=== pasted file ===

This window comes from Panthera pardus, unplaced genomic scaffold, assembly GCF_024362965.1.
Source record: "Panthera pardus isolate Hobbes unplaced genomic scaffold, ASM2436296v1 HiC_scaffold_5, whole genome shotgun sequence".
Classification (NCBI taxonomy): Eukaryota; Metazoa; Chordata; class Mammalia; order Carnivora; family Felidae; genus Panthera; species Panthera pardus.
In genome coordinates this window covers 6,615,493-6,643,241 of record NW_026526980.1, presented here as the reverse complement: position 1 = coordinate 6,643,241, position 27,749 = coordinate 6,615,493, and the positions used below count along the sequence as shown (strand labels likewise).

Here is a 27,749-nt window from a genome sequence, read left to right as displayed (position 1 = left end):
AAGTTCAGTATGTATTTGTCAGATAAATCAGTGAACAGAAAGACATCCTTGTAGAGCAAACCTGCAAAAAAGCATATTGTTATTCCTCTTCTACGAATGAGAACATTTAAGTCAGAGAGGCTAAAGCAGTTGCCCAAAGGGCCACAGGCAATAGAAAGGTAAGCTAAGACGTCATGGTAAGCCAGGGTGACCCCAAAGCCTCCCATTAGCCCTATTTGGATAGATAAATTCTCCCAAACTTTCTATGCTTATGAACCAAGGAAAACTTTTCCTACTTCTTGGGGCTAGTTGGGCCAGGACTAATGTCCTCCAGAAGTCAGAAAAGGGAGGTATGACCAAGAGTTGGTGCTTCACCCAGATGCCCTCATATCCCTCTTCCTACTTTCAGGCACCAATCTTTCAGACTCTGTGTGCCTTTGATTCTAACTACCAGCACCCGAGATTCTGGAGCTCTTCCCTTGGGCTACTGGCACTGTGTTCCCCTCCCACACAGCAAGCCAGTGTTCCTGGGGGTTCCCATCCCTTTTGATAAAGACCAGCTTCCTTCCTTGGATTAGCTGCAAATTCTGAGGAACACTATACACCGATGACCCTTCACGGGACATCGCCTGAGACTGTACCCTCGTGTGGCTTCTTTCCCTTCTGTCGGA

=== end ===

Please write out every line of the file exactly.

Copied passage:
This window comes from Panthera pardus, unplaced genomic scaffold, assembly GCF_024362965.1.
Source record: "Panthera pardus isolate Hobbes unplaced genomic scaffold, ASM2436296v1 HiC_scaffold_5, whole genome shotgun sequence".
Classification (NCBI taxonomy): Eukaryota; Metazoa; Chordata; class Mammalia; order Carnivora; family Felidae; genus Panthera; species Panthera pardus.
In genome coordinates this window covers 6,615,493-6,643,241 of record NW_026526980.1, presented here as the reverse complement: position 1 = coordinate 6,643,241, position 27,749 = coordinate 6,615,493, and the positions used below count along the sequence as shown (strand labels likewise).

Here is a 27,749-nt window from a genome sequence, read left to right as displayed (position 1 = left end):
AAGTTCAGTATGTATTTGTCAGATAAATCAGTGAACAGAAAGACATCCTTGTAGAGCAAACCTGCAAAAAAGCATATTGTTATTCCTCTTCTACGAATGAGAACATTTAAGTCAGAGAGGCTAAAGCAGTTGCCCAAAGGGCCACAGGCAATAGAAAGGTAAGCTAAGACGTCATGGTAAGCCAGGGTGACCCCAAAGCCTCCCATTAGCCCTATTTGGATAGATAAATTCTCCCAAACTTTCTATGCTTATGAACCAAGGAAAACTTTTCCTACTTCTTGGGGCTAGTTGGGCCAGGACTAATGTCCTCCAGAAGTCAGAAAAGGGAGGTATGACCAAGAGTTGGTGCTTCACCCAGATGCCCTCATATCCCTCTTCCTACTTTCAGGCACCAATCTTTCAGACTCTGTGTGCCTTTGATTCTAACTACCAGCACCCGAGATTCTGGAGCTCTTCCCTTGGGCTACTGGCACTGTGTTCCCCTCCCACACAGCAAGCCAGTGTTCCTGGGGGTTCCCATCCCTTTTGATAAAGACCAGCTTCCTTCCTTGGATTAGCTGCAAATTCTGAGGAACACTATACACCGATGACCCTTCACGGGACATCGCCTGAGACTGTACCCTCGTGTGGCTTCTTTCCCTTCTGTCGGA